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Monday, May 2, 2016

SL Library joins battle on censorship

Friday, October 5, 2012

(Photo)
Rebels aren't always armed with picket signs. Sometimes they just carry a book.

As Banned Books Week marks its 30th anniversary this year, the Storm Lake Public Library continues its efforts to fight censorship with a display of the past year's 10 most challenged and chastised books.

"Sharing of ideas is important to our way of life. We as individuals need to make the decisions on the kinds of information we want to have - and we need to make sure we're not allowing someone else to make those decisions for us," said Library Director Misty Gray, who has been acting out against censorship for years.

The library display is wrapped on fiery book-burner colors, crime scene "caution" tape and "danger" signs. The approach is tongue-in-cheek, but the issue is serious.

Since 1990, the American Library Association has recorded more than 10,000 attempts to ban books. Favorites like Maya Angelou's "I Know Why the Caged Bird Sings," "Slaughterhouse Five," "The Adventures of Huckleberry Finn," the "Harry Potter" series and "To Kill a Mockingbird" have all been challenged.

In Storm Lake, it has been years since the public has tried to force the library to ban a book.

"Here in Storm Lake we have a very diverse culture, and with that comes the need for diverse ideas. I think that we are very fortunate that our particular community has seemed very open minded," Gray says.

The local library board has established a policy for use in choosing materials that will be added or removed from the collection - and it isn't based on sex or politics or language.

"One criteria is simply how much money we have to spend," Gray notes. "We consider our mission and community service roles, reviews from reliable sources, awards or merit that the item may have received from literary industry standards, and if it is being requested, that is important to us too. We can't preview every item we purchase, and we do not shy away from certain subjects."

That means that there is always the possibility that patrons will find language or images that may shock them.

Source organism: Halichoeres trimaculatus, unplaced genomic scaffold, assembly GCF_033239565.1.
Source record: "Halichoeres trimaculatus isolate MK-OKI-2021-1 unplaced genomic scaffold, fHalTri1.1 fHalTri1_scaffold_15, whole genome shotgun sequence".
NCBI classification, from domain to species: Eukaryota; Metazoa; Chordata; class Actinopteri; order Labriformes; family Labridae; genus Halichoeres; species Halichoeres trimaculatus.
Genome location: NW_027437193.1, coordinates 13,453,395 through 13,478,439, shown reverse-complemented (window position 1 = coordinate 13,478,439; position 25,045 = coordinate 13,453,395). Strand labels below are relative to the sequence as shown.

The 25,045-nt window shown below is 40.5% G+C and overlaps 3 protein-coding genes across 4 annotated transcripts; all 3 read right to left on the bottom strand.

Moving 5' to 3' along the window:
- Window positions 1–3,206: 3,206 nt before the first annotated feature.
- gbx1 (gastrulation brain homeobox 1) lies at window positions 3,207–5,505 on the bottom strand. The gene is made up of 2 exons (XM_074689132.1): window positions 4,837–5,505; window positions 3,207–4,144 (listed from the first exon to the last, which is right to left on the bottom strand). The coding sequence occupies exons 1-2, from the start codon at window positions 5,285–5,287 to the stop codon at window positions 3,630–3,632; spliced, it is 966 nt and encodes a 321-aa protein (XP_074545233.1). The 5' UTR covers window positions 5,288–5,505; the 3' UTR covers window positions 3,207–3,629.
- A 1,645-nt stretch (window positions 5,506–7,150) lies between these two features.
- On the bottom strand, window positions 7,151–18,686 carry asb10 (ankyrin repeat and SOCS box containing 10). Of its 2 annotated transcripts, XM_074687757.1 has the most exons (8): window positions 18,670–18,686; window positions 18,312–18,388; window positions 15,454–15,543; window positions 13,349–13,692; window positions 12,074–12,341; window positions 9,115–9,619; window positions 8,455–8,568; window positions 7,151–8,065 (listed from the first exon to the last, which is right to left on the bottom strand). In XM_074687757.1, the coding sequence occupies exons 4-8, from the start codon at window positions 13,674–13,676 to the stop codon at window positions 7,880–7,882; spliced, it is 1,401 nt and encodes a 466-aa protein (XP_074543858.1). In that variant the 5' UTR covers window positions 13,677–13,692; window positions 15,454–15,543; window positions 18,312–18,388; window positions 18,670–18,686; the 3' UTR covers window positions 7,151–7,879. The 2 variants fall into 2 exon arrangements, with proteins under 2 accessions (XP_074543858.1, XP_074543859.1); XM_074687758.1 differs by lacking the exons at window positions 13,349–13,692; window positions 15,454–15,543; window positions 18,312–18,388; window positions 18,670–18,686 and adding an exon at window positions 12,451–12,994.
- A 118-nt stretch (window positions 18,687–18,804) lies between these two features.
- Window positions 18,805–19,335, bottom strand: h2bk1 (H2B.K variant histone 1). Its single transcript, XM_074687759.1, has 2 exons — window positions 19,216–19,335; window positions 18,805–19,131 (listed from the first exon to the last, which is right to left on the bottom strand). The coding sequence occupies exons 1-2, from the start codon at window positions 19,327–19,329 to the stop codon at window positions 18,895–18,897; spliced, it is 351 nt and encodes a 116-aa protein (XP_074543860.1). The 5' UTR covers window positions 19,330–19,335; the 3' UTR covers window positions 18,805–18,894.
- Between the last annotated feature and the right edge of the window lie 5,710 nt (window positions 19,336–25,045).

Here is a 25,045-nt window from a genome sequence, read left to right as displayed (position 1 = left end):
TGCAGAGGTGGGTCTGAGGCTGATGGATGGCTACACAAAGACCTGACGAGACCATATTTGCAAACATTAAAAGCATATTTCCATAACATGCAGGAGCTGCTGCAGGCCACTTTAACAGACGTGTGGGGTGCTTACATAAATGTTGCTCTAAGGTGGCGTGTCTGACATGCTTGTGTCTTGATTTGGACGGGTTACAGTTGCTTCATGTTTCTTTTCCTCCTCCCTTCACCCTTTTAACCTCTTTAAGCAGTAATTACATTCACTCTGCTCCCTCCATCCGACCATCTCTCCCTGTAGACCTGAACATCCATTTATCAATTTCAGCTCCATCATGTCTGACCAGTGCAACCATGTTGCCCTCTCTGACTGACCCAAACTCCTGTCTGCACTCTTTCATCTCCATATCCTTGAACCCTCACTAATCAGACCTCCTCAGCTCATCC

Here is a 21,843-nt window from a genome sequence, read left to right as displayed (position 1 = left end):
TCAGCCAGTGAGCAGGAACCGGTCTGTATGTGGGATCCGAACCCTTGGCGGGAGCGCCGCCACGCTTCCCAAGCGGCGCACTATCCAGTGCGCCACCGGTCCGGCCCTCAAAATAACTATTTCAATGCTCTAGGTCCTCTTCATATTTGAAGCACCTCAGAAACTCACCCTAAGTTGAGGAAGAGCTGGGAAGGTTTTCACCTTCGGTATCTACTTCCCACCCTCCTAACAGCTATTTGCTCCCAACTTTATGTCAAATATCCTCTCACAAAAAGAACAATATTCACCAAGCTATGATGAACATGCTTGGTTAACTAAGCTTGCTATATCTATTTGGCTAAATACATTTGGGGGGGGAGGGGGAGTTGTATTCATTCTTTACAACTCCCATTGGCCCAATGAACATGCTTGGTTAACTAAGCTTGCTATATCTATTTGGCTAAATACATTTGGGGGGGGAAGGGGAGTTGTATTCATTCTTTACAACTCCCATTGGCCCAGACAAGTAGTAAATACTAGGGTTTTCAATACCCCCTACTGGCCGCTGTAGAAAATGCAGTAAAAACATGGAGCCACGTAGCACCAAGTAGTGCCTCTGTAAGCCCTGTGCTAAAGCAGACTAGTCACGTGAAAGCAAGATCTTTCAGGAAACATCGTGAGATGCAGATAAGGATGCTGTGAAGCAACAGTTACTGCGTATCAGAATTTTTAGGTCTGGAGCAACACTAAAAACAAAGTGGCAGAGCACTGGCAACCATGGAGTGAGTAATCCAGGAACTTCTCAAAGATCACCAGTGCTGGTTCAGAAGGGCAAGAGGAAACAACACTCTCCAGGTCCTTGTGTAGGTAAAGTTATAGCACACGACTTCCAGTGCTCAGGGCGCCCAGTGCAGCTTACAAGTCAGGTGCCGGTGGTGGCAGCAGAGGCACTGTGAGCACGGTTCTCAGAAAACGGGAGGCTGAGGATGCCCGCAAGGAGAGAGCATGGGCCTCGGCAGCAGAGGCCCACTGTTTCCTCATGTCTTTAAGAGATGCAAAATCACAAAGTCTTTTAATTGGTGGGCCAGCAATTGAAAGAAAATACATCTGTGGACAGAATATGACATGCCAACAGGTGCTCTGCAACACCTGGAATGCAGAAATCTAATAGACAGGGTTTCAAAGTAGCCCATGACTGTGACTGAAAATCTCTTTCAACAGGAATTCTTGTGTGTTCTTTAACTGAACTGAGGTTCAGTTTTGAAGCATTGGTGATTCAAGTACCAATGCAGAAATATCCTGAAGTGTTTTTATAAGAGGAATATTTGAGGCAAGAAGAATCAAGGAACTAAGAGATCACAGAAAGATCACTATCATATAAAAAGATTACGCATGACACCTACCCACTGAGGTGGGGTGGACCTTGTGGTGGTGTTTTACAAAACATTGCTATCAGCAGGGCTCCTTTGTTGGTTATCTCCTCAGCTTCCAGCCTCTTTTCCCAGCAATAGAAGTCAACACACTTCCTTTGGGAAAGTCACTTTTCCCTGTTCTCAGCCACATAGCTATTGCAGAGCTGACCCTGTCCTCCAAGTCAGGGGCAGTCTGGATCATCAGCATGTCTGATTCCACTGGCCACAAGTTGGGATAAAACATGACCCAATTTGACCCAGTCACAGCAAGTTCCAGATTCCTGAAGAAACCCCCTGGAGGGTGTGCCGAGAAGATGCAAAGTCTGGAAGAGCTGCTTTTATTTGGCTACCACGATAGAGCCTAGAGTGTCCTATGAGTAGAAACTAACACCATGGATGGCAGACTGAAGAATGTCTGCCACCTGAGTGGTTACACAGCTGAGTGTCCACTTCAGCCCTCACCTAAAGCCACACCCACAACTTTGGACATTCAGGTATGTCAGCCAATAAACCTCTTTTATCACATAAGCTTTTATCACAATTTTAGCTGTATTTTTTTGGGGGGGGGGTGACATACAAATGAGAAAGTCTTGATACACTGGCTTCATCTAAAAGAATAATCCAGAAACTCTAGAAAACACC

"I can tell you straight out that we have numerous examples of 'bad' language in our books, but we have numerous examples of 'good' language too," she laughs. "Whether something is important or offensive is something each person has to decide on their own. One person might really get into that book, and the next might quickly realize it is not for them."

In the latter case, does a person try to challenge having that book in the public forum?

"What you do is close the book and bring it right back to us," Gray says.

The list of Most Challenged Books changes from year to year.

The two most attacked books this year are also ones considered by many others to be American classics - "To Kill a Mockingbird" and "A Brave New World."

"It is interesting to see the reasoning of people who would want to censor books. 'To Kill a Mockingbird' is being challenged because of instances of racism - but that is exactly what the book is about. To me, that language is in there to make us think about and realize the effects of racism."

A children's picture book rests in the endangered books display - "Where Do Babies Come From?" picturing a cartoon child hugging his very pregnant mother's belly on the cover. "People are saying it is sex education and it doesn't belong in public. As a parent though, I remember when my children were starting to ask questions like that, and instead of trying to stumble through some kind of answer, I went to the library looking for a book just like this to use. It is a perfect example of how a book that one person sees as great and informative, another sees as troubling and highly offensive," Gray says.

For as long as the Storm Lake Library has been participating in censorship-fighting efforts, the most-attacked books have always been those targeted at young adults. Of the 10 books on this year's list, seven fall into that category.

"Most of the time, people are challenging the kind of candid topics these books tend to explore these days," the librarian says. "While children may be encountering these issues as they grow up in our society, I think there is always a part of us as adults with that desire to keep our children young just a little longer."

Such books, however, often play a critical role, Gray feels. "A book gives that young person a place to go, where they can find through a story that they are not the only one struggling with the feelings and things that are happening in their lives. I'm not saying a book should be anybody's sole resource as they try to cope with any kind of issues in their lives, but sometimes, they can make a difference."

Whether your taste is blush-worthy stories or squeaky-clean information, Gray encourages everyone to read a wide range of books and stretch their knowledge and imagination. "I like to think there is a story out there for everyone."

Banned Book Week was first held in 1982 in response to a sudden rise in the number of challenges to books available in stores, schools and libraries. Ban attempts have run the gamut from the dictionary to Anne Frank, Hemingway to Howard Stern, Harry Potter to "The Color Purple." Some libraries host virtual "read outs" of challenged books, while a facility in Indianapolis has an author living in its front window for the week.

"Censorship is the enemy of truth, even more than a lie," said journalist and author Bill Moyers, a national co-chair for the Banned Books Week program. "A lie can be exposed; censorship can prevent us from knowing the difference."



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